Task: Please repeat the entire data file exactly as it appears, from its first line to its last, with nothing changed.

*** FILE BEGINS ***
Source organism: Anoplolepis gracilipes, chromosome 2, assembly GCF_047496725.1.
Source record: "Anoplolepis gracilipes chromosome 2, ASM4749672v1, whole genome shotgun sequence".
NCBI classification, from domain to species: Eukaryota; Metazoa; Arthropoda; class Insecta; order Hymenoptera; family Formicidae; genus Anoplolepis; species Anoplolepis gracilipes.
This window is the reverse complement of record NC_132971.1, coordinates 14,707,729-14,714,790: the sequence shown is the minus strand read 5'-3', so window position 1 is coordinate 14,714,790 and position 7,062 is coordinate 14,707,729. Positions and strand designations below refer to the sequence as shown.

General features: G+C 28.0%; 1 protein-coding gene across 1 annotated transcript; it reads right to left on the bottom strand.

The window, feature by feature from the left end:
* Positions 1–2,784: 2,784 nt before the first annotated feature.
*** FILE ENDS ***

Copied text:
Source organism: Anoplolepis gracilipes, chromosome 2, assembly GCF_047496725.1.
Source record: "Anoplolepis gracilipes chromosome 2, ASM4749672v1, whole genome shotgun sequence".
NCBI classification, from domain to species: Eukaryota; Metazoa; Arthropoda; class Insecta; order Hymenoptera; family Formicidae; genus Anoplolepis; species Anoplolepis gracilipes.
This window is the reverse complement of record NC_132971.1, coordinates 14,707,729-14,714,790: the sequence shown is the minus strand read 5'-3', so window position 1 is coordinate 14,714,790 and position 7,062 is coordinate 14,707,729. Positions and strand designations below refer to the sequence as shown.

General features: G+C 28.0%; 1 protein-coding gene across 1 annotated transcript; it reads right to left on the bottom strand.

The window, feature by feature from the left end:
* Positions 1–2,784: 2,784 nt before the first annotated feature.